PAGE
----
TRADITIONAL Ghanaian music and dance groups continue to showcase their skills to the public as part of their contribution to the 50th impendence anniversary celebrations.
Their input, which mostly involves performances in the communities, is aimed at reminding Ghanaians of the need to appreciate and respect their traditional and culture.
The Nkrabeah Dance Ensemble had its turn last week at the St. John’s Preparatory School in Achimota, a suburb of Accra, with a performance of a variety of traditional Ghanaian music and dance pieces.
Cheered on by the students and the general public, the group showcased pieces such as Atsiagbekor, Adowa, Kete, Sikyi, Bamaya, Nagla, Jera and Wende, a traditional/contemporary piece choreographed by the ensemble.
Led by Emmanuel Yawson-Tengey, the young dancers of Nkrabeah Dance Ensemble charmed the audience with colourful costumes, the type seen at carnivals in Brazil and other parts of the West Indies. Indeed, with dances, rhythms and songs flowing in unison, the group momentarily succeeded in transporting the audience to a distant Ghanaian village.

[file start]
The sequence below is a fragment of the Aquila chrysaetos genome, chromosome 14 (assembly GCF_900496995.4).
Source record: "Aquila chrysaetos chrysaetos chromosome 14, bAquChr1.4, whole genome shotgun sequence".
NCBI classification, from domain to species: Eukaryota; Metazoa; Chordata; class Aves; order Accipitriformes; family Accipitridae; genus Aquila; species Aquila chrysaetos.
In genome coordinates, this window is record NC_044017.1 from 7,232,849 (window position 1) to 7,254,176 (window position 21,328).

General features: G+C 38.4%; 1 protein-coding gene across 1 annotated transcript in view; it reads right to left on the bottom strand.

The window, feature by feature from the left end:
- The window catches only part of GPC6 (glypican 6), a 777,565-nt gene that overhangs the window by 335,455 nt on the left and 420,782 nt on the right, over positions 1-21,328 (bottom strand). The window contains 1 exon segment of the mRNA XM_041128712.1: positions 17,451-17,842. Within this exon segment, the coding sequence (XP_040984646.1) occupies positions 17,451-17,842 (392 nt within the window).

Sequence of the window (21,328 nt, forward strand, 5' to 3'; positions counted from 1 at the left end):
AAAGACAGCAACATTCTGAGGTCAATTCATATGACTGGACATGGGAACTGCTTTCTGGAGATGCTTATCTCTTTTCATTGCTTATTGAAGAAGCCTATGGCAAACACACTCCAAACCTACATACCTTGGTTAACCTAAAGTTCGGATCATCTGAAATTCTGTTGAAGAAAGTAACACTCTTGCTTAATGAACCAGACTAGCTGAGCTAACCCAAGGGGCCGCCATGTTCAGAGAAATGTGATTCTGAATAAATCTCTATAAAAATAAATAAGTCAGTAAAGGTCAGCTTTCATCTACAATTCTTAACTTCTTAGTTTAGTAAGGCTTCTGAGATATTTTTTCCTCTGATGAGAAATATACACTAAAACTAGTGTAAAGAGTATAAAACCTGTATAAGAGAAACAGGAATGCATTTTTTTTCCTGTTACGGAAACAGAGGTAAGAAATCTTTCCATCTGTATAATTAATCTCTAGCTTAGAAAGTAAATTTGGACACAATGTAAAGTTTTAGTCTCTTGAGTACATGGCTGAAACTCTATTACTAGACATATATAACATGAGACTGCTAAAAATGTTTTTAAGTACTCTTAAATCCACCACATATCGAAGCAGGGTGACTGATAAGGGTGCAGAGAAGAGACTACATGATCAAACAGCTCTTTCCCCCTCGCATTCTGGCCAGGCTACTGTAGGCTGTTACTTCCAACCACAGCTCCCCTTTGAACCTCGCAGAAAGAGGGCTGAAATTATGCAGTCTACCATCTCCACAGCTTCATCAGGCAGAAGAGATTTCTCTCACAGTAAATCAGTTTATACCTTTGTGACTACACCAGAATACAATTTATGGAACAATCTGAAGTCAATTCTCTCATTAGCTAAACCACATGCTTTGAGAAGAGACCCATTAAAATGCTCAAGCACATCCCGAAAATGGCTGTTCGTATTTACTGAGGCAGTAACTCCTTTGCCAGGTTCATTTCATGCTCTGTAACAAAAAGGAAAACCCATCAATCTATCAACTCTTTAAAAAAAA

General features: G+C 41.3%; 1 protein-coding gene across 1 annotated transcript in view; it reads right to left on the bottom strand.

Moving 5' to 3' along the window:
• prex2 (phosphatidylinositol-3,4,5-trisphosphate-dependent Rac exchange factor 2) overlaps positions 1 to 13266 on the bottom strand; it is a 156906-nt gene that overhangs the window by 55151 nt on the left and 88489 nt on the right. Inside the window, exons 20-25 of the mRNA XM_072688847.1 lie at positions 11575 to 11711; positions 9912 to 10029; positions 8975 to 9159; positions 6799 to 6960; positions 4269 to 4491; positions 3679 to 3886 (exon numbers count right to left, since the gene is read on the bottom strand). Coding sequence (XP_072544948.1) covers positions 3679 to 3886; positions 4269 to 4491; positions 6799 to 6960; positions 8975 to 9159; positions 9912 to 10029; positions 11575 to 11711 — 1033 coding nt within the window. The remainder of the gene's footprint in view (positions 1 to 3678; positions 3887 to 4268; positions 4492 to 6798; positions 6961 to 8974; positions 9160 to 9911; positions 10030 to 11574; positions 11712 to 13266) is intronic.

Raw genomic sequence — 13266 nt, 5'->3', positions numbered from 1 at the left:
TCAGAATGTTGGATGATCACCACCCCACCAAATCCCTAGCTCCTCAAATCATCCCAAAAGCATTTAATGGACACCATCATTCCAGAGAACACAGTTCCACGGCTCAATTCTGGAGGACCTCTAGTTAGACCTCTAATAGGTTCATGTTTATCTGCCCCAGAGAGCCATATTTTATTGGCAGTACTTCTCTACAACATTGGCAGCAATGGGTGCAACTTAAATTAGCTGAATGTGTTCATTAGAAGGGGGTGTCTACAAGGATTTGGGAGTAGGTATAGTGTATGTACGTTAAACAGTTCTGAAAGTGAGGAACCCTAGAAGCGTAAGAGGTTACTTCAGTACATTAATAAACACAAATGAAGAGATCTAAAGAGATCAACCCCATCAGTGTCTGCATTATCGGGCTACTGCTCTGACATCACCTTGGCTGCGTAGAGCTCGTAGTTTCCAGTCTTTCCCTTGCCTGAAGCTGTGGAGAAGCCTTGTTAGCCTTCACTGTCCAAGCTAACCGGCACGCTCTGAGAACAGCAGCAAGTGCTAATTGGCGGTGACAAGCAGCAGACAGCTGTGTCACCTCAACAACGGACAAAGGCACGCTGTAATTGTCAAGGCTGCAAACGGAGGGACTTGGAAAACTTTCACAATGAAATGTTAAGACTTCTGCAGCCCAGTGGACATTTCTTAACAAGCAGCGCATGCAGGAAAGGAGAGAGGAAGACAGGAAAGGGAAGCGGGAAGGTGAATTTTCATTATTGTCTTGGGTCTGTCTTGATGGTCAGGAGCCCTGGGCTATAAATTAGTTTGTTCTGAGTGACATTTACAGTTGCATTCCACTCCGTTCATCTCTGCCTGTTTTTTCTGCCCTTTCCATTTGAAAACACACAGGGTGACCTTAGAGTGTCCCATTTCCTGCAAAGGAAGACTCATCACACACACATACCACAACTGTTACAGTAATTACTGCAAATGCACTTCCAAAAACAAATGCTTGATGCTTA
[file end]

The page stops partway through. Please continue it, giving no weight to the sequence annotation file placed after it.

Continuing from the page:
Formerly a resident group at the La Palm Royal Beach Hotel in Accra, the ensemble took the mostly young crowd by storm with Wende, a piece that calls on mankind to leave in peace and harmony while stressing the need to respect and tolerance for all traditions.
Accompanied by slow drumming, bells and shakers, the dancers swing their arms as they move in circles while legs fly in capoera style kicks and thrusts. With some of the costumes embellished with cowry shells and beads, the group engaged the audience with inspirational solos that possess fine blends of traditional and contemporary movements.
Formed in 1994, Nkrabea Dance Ensemble has performed throughout the country and has participated in Yosakoi (Japanese Dance Competition), KIDDAFEST and other programmes. It is scheduled to participate in the 2007 edition of the Cultures of the World Festival to be held in Gannat, France.